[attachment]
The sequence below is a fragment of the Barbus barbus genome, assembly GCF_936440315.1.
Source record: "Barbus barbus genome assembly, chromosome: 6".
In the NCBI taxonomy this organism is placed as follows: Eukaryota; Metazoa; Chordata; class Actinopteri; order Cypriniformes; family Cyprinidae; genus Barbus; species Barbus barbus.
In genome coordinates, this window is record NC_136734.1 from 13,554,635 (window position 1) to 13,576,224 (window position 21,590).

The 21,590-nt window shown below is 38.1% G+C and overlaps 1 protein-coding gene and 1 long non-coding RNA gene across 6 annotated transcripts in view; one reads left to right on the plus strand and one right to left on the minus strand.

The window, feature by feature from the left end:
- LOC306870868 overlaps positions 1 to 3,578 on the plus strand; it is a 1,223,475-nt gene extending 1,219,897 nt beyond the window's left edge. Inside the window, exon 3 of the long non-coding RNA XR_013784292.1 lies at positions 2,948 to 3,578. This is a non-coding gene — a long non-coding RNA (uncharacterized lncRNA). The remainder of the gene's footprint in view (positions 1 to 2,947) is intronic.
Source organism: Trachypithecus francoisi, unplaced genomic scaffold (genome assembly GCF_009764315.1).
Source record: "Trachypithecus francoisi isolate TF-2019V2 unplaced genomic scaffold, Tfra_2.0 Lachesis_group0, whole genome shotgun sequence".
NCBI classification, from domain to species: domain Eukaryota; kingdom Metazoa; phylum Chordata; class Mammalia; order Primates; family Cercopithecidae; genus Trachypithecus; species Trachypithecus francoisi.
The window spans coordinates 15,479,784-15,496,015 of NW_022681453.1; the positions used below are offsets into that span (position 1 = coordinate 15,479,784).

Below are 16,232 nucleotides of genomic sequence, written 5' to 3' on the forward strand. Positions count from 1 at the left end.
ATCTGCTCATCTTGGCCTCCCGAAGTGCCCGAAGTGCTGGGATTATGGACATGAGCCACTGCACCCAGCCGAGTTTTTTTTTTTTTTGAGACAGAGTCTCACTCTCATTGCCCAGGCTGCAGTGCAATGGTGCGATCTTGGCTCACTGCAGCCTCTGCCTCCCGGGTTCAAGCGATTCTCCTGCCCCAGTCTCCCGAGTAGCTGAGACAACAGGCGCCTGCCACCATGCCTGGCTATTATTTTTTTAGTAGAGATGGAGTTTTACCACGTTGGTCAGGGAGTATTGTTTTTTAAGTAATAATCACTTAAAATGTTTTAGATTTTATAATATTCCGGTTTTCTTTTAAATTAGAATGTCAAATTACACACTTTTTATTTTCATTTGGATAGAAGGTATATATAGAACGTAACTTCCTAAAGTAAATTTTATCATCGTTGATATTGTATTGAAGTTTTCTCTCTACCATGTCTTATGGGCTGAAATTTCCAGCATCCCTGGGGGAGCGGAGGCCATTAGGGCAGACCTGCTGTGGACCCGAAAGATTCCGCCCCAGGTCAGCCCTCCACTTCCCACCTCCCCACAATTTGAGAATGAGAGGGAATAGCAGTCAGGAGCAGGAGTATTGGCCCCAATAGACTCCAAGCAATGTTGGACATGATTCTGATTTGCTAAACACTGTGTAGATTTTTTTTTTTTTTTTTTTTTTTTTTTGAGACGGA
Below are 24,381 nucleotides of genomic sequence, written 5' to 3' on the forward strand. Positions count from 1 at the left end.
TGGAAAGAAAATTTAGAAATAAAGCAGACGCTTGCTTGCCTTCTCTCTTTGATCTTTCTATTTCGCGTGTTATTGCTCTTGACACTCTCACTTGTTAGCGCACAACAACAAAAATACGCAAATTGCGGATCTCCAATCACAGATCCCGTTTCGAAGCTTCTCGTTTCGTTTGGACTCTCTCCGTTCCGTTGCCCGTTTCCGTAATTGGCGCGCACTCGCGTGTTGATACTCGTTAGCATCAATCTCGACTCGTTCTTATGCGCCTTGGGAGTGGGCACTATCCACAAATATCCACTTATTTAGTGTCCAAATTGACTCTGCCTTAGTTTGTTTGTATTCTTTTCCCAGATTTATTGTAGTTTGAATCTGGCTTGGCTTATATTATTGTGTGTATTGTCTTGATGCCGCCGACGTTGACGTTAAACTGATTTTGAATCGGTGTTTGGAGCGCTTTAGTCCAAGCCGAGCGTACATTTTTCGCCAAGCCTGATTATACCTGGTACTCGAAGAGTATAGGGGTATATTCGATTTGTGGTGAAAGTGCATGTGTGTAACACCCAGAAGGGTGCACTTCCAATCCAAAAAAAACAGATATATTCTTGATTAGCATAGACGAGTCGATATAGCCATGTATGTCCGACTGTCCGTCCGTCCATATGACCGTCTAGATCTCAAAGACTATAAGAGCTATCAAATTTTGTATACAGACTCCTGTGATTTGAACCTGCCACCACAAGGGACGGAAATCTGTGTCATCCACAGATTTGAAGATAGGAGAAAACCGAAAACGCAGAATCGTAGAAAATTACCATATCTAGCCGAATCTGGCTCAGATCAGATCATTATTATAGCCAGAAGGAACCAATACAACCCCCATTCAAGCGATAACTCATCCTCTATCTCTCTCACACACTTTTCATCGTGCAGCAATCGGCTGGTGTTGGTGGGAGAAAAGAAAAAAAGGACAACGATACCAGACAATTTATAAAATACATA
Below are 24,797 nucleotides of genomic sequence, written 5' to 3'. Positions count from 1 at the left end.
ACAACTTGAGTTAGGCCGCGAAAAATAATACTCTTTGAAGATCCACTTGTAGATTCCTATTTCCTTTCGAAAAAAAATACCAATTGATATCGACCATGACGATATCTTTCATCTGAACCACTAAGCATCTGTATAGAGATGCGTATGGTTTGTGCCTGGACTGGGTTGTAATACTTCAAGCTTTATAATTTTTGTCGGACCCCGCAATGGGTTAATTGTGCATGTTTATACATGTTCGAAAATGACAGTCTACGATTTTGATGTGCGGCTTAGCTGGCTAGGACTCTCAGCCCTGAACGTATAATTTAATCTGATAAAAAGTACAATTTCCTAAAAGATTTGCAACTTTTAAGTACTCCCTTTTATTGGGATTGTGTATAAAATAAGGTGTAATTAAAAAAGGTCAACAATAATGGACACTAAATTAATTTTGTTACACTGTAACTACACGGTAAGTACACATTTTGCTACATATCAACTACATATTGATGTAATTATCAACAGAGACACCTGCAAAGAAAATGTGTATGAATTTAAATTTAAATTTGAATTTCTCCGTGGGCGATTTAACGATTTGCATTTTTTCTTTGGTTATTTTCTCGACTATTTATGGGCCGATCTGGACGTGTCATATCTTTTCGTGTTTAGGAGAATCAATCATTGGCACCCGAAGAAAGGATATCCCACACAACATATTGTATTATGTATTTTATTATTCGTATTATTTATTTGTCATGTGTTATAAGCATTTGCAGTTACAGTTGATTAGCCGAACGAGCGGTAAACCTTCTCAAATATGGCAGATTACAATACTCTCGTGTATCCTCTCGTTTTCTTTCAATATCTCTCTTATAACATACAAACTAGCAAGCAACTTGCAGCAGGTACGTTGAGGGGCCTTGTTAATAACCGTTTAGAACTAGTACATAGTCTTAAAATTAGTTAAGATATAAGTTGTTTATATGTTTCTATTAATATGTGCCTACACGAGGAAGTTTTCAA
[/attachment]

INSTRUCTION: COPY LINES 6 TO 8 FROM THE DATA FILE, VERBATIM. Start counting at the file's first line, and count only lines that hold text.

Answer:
The window, feature by feature from the left end:
- LOC306870868 overlaps positions 1 to 3,578 on the plus strand; it is a 1,223,475-nt gene extending 1,219,897 nt beyond the window's left edge. Inside the window, exon 3 of the long non-coding RNA XR_013784292.1 lies at positions 2,948 to 3,578. This is a non-coding gene — a long non-coding RNA (uncharacterized lncRNA). The remainder of the gene's footprint in view (positions 1 to 2,947) is intronic.
Source organism: Trachypithecus francoisi, unplaced genomic scaffold (genome assembly GCF_009764315.1).